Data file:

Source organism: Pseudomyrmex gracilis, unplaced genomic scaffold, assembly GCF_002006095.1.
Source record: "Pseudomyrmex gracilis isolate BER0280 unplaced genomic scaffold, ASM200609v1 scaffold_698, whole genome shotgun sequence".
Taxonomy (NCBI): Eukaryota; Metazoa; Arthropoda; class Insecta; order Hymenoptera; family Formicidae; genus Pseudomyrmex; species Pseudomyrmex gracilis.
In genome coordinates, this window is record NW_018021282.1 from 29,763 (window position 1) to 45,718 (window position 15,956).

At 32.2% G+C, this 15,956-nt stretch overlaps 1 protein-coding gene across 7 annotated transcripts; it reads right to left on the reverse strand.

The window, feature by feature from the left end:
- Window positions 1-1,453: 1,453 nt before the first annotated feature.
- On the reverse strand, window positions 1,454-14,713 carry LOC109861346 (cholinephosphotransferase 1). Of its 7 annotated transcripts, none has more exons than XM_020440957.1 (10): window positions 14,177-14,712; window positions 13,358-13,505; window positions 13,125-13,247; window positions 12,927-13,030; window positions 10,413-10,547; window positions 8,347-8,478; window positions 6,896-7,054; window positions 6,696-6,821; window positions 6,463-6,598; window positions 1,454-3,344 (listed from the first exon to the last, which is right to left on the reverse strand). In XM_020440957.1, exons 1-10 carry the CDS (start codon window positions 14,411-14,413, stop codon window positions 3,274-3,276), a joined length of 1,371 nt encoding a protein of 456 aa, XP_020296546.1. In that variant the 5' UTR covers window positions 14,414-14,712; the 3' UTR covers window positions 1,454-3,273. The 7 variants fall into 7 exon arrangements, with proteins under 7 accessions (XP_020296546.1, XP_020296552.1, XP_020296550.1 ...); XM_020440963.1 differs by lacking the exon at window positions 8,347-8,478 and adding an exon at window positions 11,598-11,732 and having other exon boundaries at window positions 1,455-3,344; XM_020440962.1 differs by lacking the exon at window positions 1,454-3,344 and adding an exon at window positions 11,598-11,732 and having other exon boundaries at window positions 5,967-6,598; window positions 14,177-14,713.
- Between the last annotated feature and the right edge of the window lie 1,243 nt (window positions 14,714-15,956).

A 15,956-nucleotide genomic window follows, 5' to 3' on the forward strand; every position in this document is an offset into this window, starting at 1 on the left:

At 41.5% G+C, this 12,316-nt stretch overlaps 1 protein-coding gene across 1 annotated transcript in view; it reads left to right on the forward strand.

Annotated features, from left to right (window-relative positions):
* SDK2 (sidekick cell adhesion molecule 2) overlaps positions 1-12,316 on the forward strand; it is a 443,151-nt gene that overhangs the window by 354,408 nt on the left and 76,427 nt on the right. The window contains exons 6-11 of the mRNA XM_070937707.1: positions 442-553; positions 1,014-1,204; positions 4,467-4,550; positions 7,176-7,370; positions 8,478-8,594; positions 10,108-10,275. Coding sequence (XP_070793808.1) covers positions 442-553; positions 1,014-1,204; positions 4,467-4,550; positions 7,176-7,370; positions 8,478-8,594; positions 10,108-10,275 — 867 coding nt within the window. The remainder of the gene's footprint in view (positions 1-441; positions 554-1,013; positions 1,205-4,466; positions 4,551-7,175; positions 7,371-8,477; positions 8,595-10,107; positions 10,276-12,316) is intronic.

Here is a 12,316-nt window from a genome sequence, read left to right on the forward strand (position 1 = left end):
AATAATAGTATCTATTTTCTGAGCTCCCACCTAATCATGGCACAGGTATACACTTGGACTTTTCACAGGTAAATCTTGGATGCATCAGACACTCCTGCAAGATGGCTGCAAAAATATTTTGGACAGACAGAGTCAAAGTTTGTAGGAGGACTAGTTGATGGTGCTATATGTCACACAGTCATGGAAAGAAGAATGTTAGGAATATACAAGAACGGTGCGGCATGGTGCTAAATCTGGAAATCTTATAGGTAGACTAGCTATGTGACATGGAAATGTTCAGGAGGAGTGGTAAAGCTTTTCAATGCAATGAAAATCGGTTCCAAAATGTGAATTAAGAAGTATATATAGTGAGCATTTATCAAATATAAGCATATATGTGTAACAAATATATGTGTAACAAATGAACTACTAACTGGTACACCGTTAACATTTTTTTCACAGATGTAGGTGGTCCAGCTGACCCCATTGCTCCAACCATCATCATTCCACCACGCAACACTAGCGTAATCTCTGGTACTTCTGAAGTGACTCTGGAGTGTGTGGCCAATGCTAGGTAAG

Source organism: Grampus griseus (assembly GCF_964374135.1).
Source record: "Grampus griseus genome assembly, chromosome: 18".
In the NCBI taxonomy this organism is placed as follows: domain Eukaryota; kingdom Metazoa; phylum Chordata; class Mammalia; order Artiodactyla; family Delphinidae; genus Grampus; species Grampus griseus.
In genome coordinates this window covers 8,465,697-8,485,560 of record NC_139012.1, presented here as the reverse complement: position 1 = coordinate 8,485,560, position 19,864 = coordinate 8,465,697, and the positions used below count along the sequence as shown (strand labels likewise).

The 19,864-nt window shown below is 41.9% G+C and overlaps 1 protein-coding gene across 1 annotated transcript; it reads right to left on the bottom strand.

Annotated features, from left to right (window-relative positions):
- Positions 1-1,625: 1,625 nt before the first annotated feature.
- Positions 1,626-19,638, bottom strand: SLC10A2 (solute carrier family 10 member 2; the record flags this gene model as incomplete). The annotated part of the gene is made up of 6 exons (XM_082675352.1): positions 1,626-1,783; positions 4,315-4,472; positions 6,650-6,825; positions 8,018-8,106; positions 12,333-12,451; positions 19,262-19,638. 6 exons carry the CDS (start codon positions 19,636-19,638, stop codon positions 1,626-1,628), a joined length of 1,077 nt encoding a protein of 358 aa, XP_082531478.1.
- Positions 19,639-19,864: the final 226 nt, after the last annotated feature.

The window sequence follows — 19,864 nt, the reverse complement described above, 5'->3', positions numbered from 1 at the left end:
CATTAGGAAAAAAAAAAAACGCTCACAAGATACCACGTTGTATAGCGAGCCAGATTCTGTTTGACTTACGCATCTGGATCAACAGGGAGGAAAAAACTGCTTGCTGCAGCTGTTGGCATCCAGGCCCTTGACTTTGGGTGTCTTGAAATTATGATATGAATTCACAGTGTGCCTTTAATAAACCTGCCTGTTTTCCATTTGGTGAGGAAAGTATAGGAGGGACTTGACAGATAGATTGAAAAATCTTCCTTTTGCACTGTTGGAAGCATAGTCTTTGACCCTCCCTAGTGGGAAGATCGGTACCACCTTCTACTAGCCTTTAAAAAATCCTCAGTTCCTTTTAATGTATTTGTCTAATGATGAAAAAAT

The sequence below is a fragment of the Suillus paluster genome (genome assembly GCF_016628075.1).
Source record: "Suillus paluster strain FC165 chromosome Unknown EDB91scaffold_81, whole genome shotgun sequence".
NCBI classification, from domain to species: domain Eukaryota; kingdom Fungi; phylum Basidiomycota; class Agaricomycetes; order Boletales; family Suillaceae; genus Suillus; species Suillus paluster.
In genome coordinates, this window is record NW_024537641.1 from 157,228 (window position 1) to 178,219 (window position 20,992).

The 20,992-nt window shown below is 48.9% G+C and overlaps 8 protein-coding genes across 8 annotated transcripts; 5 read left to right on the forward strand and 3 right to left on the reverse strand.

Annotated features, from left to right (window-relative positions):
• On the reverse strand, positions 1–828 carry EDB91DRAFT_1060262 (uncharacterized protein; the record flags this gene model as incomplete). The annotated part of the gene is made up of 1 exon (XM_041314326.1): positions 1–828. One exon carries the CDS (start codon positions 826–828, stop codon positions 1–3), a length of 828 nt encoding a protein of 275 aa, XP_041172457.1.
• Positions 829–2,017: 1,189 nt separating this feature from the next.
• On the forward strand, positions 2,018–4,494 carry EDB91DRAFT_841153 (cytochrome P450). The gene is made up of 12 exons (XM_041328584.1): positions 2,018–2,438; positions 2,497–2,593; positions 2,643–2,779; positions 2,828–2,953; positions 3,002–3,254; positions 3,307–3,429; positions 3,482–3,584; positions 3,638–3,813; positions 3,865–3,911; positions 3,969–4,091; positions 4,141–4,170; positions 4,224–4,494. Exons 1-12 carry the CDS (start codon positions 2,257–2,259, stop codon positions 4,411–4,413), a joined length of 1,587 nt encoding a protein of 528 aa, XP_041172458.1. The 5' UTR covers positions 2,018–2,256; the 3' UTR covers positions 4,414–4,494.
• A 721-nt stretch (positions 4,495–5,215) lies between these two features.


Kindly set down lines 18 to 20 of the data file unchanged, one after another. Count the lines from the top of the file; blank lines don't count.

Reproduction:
In the NCBI taxonomy this organism is placed as follows: domain Eukaryota; kingdom Metazoa; phylum Chordata; class Mammalia; order Artiodactyla; family Delphinidae; genus Grampus; species Grampus griseus.
In genome coordinates this window covers 8,465,697-8,485,560 of record NC_139012.1, presented here as the reverse complement: position 1 = coordinate 8,485,560, position 19,864 = coordinate 8,465,697, and the positions used below count along the sequence as shown (strand labels likewise).

The 19,864-nt window shown below is 41.9% G+C and overlaps 1 protein-coding gene across 1 annotated transcript; it reads right to left on the bottom strand.